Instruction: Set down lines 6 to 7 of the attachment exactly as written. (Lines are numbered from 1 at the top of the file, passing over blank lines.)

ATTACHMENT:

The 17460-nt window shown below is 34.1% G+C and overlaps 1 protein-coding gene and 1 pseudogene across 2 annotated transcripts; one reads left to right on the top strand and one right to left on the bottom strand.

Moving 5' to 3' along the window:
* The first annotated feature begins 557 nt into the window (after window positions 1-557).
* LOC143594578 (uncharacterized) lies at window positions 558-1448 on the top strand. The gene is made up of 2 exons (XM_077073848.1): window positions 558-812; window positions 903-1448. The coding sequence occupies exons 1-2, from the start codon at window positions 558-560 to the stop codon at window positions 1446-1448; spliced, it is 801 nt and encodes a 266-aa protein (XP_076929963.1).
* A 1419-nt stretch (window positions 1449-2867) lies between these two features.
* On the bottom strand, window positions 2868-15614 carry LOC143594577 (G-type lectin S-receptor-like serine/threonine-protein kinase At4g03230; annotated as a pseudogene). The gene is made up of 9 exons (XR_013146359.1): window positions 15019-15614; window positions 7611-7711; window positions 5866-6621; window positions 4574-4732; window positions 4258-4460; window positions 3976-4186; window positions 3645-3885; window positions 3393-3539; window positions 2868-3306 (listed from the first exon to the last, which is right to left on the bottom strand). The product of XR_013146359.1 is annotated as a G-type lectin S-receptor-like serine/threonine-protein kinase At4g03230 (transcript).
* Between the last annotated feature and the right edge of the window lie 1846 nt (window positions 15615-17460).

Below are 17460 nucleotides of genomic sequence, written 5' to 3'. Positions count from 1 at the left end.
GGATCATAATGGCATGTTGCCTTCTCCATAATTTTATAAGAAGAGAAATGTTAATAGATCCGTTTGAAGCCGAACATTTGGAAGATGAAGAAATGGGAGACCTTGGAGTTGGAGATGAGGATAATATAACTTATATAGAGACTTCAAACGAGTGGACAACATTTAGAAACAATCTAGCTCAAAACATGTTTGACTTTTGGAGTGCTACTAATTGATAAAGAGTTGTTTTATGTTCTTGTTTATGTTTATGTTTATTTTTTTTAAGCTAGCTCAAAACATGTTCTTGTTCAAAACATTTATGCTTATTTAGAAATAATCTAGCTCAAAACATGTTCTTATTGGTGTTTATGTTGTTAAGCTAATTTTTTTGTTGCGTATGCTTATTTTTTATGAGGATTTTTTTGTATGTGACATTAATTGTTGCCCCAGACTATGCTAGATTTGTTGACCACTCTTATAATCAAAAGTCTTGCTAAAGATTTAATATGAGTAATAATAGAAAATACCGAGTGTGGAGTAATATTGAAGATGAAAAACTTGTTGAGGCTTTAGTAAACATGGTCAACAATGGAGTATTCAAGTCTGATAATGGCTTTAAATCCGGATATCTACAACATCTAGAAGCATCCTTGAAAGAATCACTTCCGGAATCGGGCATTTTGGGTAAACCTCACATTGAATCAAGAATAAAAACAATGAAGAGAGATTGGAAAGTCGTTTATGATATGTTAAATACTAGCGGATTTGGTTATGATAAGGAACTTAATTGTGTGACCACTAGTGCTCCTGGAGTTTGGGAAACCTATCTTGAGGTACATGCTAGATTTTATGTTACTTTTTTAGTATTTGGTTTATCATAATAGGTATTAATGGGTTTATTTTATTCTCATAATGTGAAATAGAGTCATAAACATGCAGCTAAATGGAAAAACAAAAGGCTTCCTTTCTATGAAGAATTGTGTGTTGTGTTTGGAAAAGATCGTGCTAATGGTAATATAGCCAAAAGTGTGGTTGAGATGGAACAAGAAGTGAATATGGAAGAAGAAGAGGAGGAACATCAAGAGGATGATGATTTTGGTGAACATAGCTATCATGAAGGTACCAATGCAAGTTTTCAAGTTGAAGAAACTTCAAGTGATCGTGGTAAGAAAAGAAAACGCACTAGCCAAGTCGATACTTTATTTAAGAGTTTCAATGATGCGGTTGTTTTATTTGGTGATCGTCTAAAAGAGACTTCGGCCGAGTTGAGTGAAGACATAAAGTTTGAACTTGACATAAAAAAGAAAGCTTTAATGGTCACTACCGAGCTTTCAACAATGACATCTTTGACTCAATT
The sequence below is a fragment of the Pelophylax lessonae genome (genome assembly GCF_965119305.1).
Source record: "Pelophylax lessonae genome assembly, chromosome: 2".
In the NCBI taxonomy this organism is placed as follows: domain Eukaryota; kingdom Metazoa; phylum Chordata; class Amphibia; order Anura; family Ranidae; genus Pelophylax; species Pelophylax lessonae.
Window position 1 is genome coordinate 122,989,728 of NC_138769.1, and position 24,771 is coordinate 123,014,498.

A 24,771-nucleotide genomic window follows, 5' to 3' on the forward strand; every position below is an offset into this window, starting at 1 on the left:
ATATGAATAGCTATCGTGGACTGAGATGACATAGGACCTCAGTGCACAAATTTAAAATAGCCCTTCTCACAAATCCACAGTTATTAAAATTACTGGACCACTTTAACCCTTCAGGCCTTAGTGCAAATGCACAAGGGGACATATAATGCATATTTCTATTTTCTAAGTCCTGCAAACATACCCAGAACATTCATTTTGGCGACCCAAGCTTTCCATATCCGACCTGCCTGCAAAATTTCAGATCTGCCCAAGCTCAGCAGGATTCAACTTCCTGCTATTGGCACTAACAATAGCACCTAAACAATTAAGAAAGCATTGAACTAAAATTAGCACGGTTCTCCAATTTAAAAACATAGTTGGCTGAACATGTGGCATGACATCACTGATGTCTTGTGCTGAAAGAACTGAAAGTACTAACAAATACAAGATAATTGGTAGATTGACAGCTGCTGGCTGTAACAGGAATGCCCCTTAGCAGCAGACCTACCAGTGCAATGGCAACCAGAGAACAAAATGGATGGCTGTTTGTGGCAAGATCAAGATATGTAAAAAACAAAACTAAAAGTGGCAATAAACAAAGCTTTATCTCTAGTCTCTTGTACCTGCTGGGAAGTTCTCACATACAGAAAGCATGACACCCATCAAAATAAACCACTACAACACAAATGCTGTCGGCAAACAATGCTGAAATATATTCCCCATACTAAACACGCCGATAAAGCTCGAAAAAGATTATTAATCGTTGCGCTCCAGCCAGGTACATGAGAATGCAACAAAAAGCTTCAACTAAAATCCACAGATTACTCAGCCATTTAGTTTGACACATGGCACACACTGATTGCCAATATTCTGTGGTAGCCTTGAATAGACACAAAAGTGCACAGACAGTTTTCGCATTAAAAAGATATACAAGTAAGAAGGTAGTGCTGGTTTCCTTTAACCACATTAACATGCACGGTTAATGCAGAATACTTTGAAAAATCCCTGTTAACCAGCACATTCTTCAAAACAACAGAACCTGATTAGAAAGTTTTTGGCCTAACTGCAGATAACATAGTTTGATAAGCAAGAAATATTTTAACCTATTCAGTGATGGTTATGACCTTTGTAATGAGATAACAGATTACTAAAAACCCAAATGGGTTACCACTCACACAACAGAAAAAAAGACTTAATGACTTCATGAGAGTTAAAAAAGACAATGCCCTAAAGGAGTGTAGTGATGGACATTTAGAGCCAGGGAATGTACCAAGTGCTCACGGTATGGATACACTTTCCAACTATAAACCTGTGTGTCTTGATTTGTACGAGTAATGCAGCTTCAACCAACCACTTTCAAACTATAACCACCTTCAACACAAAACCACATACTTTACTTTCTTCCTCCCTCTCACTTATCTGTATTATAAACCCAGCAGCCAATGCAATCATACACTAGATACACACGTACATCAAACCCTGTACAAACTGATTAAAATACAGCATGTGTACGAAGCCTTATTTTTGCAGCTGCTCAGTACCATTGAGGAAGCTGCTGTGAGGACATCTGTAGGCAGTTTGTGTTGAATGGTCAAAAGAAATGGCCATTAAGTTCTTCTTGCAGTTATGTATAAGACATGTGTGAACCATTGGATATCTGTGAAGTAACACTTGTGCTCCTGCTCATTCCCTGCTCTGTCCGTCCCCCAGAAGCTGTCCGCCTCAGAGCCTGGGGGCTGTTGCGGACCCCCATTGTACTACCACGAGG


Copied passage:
* On the bottom strand, window positions 2868-15614 carry LOC143594577 (G-type lectin S-receptor-like serine/threonine-protein kinase At4g03230; annotated as a pseudogene). The gene is made up of 9 exons (XR_013146359.1): window positions 15019-15614; window positions 7611-7711; window positions 5866-6621; window positions 4574-4732; window positions 4258-4460; window positions 3976-4186; window positions 3645-3885; window positions 3393-3539; window positions 2868-3306 (listed from the first exon to the last, which is right to left on the bottom strand). The product of XR_013146359.1 is annotated as a G-type lectin S-receptor-like serine/threonine-protein kinase At4g03230 (transcript).
* Between the last annotated feature and the right edge of the window lie 1846 nt (window positions 15615-17460).